Parkour, closely related to free running, is cool. Fun to do and to watch. You’re dashing through the built world like an obstacle course, bouncing off stuff, leaping from building to building as if pursued by killers, hurtling walls, maybe tossing in unnecessary back flips – what’s not to love?
Maybe lack of a salary. One way around this is the Storror Parkour way, in which you sell parkour gear. You can put up parkour videos on YouTube and FaceBook, showing your sponsored team wearing Storror attire. (Storror is based in the UK.)
Not an expert, but I call this move the “hoick.”
On tour in Southern California, the Storror team decided to shoot some promo video. At Joshua Tree National Park, full of lovely boulders to carom off and onto. Sounds brilliant.
Esquire Philippines recently ran a piece about the transition of singer Jake Zyrus. Zyrus, who used to perform as Charice Pempengco, recently revealed his chosen name on Twitter. Esquire super-maturely mocked it. (JAKE ZYRUS HA HA HA HA.)
Social media exploded with callouts of the magazine’s transphobia. Two days later, the magazine took the story down and apologized. The apology is getting a lot of praise…almost all of it deserved. Let’s talk about what they did right and what they did wrong, shall we? Continue reading →
In the wake of several terrible celebrity apologies (Hi, Bill!), the ever-observant Sumac noted to Snarly in an email that bragpology seems to be a fun, skeevy trend. Let us define terms: Bragpology is a boast hidden inside an expression of regret. (Sometimes the expression of regret is hidden inside the boast. And it can be very, very hard to discern.)
We know we have posted a lot of bad apologies lately, and for that, we apologize. We know we owe you some life-affirming, good apologies. It’s just that we have been sooooo busy in the wake of our recent unexpected New York Magazine appearance, it’s really humbling. We’re really sorry.
Mamamia is an Australian web site created by one Mia Freedman, who is famous Down Under. (She is a Personality who, back in the day, was the youngest editor-in-chief of Cosmopolitan. Today she frequently opines on work-life balance and appears to be a mashup of Ivanka Trump, Arianna Huffington, and Elizabeth Wurtzel. Here is a profile of her in the Sydney Morning Herald.)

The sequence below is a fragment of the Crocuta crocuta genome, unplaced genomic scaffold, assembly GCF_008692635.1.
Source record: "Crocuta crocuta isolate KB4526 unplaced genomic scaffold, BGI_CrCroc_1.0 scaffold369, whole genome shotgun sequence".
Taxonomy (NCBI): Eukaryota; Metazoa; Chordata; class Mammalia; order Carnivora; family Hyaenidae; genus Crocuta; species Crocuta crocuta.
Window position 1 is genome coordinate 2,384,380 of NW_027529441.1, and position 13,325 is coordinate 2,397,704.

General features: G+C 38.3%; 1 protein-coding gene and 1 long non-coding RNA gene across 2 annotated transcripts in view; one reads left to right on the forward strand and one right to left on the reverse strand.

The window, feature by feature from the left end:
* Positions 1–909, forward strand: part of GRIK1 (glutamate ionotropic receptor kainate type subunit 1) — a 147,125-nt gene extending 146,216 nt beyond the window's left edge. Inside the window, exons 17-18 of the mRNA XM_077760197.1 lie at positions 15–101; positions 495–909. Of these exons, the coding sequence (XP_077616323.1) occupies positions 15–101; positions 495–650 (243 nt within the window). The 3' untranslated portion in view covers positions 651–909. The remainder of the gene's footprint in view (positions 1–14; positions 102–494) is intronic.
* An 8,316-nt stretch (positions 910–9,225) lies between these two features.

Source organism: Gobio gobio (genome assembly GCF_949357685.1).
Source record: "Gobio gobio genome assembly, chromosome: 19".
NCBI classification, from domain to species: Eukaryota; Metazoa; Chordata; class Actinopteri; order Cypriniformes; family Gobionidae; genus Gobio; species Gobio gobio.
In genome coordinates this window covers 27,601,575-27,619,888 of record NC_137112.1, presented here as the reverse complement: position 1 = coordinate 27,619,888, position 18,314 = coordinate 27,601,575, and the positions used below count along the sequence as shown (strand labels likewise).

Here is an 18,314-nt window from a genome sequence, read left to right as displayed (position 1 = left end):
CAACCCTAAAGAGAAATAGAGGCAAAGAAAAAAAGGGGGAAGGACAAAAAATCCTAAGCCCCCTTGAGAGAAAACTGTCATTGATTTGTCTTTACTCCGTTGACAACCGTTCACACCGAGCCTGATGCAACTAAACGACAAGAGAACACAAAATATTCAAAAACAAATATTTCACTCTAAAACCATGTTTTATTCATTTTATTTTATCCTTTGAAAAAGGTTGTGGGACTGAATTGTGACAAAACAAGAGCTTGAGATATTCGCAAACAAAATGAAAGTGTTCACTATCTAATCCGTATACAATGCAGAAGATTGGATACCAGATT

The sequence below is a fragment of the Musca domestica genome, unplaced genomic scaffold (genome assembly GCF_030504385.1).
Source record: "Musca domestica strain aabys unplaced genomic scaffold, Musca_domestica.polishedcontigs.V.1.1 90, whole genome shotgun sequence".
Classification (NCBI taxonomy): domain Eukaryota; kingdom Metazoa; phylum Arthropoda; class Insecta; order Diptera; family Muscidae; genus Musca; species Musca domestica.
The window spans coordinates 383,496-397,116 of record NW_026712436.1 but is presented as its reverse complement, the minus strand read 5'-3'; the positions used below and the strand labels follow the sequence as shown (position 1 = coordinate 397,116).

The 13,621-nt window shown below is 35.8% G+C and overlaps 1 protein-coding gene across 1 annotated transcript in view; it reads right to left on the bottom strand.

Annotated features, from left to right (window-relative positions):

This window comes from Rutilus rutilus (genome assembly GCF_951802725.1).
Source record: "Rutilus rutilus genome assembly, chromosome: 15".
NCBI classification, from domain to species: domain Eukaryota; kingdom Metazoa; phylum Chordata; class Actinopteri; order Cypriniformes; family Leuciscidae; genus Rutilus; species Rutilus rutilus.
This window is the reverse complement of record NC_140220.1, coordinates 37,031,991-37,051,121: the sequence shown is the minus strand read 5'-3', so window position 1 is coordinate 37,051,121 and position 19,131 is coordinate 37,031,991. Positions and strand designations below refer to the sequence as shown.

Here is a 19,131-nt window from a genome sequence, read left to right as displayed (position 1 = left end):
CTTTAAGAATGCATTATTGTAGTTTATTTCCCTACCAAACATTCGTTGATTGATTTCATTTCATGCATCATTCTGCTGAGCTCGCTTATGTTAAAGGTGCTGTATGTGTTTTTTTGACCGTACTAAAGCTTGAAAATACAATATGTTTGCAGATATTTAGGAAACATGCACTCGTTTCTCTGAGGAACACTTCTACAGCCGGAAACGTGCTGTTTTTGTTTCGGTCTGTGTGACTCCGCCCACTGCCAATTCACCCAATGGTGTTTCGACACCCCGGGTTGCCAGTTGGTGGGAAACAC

Recently Mia’s Mamamia (I see what you did there, Mia) had Bad Feminist and Hunger author Roxane Gay on as a guest on its podcast. If you’re already up to speed, feel free to skip ahead to the analysis of the abysmal apology. Continue reading →
Harland Fletcher recently finished his senior year at Liberty High School in Brentwood, California. He sounds like an energetic and motivated guy. The day he turned 17, he enlisted in the US Army. Under the Split Training Option, he completed Basic Combat Training during the summer between his junior and senior years, becoming a medic in the Army Reserve.
Justifiably proud, he wanted to wear his uniform at graduation. He asked his counselor about it several times, and was told it was fine.
But high schools, you know? Sometimes they aspire to be as authoritarian as the Army, but making it up as they go along.
It’s never a bad time for an amazing dance number!
Behold this delightful video from ABCD, “India’s first 3D dance film.” It is a super-catchy song, but a very bad apology.
The lyrics (which you can read here) start off well, with the singer calling himself a fool. But following up that admission with “you got very big heart” is a red flag. It’s actually saying, “You are generous and forbearing; you will forgive me if you are true to your essential nature.” No. The listener is under no obligation to forgive.
“I come near near near, you go far, you go far, you go very very far” tends to be an indication that the apologizer should back off. I’m just saying.
As for “I want a big big smile and I want it only now,” oh hell no. Do not tell a woman to smile.
“Final warning, final warning, don’t you break my heart! Automatic guilty feeling…” FLEE, WOULD-BE APOLOGY RECIPIENT. GO VERY VERY FAR.
That said: I enjoy this video. The words are Mayuri Puri; the music is by Sachin-Jigar; the singer is Jigar Saraiya.
SorryWatch takes apart apologies of all sorts. We praise the good ones (and discuss what makes them good) and fling metaphorical monkey poop at the bad ones (using savage words and holding them up to ridicule). All in a helpful spirit. We examine the research on apology, discuss important historical apologies -- that's some skywriting from Australia's National Sorry Day in our banner -- and take on apologies in pop culture. We welcome your apology-related pointers, questions, dilemmas and suggestions for shaming.